Long, long before there were churches in Ireland (of either the Catholic or Protestant persuasion), there were sacred sites that drew thousands to worship, to bury their dead, to transition to the afterlife, or to ask the gods for good fortune. These pagan sites and their mythology are woven into the identity of the land and the people, and even in modern day Ireland, the spirits and stories that once dominated the culture in ancient times still influence the people who live here. I had the chance to visit two of these historic sites in the Emerald Isle’s “Ancient East”: the UNESCO World Heritage Site at Newgrange, and the sacred Hill of Tara, where I got to follow in the footsteps of Ireland’s earliest residents.
Newgrange aka ‘Brú na Bóinne’
Newgrange *Photo Credit Failte IrelandOne of the most famous archaeological sites in Europe is found in Ireland’s Boyne valley, where 3 impressive passage tombs have been extensively excavated, one at Knowth (the largest), one at Dowth and one at Newgrange. These neolithic tombs/temples pre-date Stonehenge and the Great Pyramids in Egypt by as much as one thousand years and are shrouded in mystery and speculation still. Designated a UNESCO World Heritage Site since 1993 for its historical importance, the Boyne Valley has more than 40 such graves, but at Newgrange, visitors can actually enter this massive stone structure, which is exactly what I did.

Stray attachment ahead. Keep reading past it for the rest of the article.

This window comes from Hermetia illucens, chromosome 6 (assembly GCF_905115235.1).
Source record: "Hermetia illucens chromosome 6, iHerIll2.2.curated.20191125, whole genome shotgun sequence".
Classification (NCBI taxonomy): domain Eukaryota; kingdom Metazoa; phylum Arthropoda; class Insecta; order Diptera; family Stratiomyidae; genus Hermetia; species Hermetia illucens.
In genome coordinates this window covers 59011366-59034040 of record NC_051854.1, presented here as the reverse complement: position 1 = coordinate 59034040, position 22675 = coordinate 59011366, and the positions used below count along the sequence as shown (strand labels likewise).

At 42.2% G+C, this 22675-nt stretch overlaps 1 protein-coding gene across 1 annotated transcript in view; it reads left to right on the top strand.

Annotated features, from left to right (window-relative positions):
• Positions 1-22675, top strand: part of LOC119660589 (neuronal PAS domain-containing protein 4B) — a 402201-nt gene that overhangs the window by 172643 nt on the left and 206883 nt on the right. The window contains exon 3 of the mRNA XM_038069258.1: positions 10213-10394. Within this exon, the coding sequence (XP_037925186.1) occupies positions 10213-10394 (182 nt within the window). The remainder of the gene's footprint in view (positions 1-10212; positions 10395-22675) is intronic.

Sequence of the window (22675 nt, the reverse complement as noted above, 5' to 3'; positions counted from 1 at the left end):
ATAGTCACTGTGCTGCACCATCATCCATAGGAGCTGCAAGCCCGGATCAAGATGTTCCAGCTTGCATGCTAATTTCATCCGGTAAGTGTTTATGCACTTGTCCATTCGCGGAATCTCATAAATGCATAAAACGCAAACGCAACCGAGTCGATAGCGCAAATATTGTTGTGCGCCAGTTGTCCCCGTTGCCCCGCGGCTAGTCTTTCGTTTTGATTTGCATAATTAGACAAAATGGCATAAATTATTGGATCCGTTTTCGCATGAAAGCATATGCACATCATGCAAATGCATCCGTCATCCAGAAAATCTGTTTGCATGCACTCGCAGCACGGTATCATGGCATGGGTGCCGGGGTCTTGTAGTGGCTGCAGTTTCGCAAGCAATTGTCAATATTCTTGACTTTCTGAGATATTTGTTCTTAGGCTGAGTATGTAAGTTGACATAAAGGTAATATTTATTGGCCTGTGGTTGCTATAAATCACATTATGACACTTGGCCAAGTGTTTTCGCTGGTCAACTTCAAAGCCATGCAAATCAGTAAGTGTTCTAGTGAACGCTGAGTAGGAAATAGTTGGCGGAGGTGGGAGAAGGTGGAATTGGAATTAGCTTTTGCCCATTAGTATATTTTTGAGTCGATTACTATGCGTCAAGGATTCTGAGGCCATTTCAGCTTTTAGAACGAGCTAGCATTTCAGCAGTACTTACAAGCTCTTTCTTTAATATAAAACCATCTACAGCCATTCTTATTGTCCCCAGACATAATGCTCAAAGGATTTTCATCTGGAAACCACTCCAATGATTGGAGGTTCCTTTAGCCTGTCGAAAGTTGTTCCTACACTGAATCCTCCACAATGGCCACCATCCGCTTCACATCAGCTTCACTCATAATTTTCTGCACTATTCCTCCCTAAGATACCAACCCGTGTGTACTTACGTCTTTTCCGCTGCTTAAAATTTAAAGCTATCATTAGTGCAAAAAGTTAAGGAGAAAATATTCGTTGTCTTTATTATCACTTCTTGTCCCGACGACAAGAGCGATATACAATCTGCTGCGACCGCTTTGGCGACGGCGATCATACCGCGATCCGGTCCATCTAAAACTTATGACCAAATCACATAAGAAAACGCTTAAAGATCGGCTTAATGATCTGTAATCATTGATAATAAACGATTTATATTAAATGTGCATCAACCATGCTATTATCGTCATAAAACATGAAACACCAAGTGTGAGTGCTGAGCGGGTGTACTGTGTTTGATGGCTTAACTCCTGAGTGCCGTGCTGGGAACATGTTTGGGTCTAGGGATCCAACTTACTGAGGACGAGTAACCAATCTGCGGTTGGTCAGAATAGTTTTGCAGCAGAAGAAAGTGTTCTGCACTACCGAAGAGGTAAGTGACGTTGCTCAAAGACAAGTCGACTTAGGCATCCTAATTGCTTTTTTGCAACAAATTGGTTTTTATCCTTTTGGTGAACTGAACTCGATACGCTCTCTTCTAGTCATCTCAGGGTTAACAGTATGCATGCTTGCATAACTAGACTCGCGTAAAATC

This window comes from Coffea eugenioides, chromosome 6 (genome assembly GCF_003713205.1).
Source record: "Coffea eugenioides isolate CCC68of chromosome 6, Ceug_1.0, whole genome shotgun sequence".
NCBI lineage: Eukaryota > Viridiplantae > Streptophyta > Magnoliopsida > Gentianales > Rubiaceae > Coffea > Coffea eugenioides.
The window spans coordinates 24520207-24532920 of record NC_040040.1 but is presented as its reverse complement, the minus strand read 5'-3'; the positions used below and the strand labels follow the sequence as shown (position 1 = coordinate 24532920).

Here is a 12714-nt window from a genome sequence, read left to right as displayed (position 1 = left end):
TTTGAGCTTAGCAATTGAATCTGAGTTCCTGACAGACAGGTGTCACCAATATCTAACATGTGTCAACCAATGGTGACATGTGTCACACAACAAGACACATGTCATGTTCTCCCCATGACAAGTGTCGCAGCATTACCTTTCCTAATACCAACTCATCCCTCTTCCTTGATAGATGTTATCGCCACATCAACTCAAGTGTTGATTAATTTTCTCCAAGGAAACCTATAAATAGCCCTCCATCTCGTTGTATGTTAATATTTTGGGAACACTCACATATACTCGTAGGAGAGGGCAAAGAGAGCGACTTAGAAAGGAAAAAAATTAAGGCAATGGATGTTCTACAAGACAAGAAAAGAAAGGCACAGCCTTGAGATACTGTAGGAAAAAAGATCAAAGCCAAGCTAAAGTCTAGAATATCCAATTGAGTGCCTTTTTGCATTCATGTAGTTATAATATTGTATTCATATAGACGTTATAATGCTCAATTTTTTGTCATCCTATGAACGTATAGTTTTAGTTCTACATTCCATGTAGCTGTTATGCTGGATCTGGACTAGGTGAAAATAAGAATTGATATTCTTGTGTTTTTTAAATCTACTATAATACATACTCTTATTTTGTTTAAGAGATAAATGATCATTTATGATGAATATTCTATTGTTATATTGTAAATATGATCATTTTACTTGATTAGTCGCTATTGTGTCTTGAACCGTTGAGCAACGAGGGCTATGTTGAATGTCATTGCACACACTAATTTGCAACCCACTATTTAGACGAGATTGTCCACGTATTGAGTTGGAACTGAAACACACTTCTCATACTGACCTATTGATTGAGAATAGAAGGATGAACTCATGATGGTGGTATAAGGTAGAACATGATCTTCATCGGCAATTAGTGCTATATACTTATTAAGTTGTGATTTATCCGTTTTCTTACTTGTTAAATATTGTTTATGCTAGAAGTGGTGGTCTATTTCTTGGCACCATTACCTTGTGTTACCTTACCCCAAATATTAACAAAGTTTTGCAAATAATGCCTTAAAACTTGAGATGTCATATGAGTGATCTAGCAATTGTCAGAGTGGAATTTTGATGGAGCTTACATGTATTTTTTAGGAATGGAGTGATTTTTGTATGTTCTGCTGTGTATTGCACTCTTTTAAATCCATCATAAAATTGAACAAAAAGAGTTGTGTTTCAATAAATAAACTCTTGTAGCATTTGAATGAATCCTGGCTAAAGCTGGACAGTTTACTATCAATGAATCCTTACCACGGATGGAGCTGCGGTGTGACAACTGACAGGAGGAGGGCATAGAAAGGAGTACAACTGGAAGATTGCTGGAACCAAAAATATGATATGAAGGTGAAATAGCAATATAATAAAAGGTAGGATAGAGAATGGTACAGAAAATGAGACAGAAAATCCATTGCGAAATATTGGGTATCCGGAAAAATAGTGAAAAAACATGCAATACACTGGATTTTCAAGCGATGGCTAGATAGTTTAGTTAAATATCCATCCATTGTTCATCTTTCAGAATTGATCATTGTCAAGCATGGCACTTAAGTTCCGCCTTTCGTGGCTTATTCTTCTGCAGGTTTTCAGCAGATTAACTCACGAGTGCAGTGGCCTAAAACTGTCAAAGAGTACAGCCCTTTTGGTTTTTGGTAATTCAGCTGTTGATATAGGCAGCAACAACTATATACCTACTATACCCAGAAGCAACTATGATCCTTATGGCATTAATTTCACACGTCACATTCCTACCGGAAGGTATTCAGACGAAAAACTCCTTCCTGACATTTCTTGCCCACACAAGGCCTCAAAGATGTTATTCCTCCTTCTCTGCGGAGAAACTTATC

How to Gain Passage into the Passage Tombs
Visitors can only visit Newgrange on an official tour, which is very well organized – from the shuttle bus that takes you from the visitor centre and drops you near the site, to the guides who provide insight into the purpose and construction of these massive circular mounds. Like the pyramids, no one is 100% sure how they were constructed, but the scale of the undertaking is impressive. The tomb is 80 meters in diameter, with a sloping exterior wall made up of ‘white’ stones brought here from Wicklow, over 80 kms away. Large stones are piled above those to form the mound-shaped ‘roof’, without need of any type of mortar, and under which lies the original vaulted chamber that has survived since 3300 BC. Even the capstone of the structure is in its original position and has never been removed.
The Secrets Within Newgrange
It’s clear that the generations of people who were required to build this structure included astronomers and artists as well as builders, a fact which becomes evident even before you enter the tomb.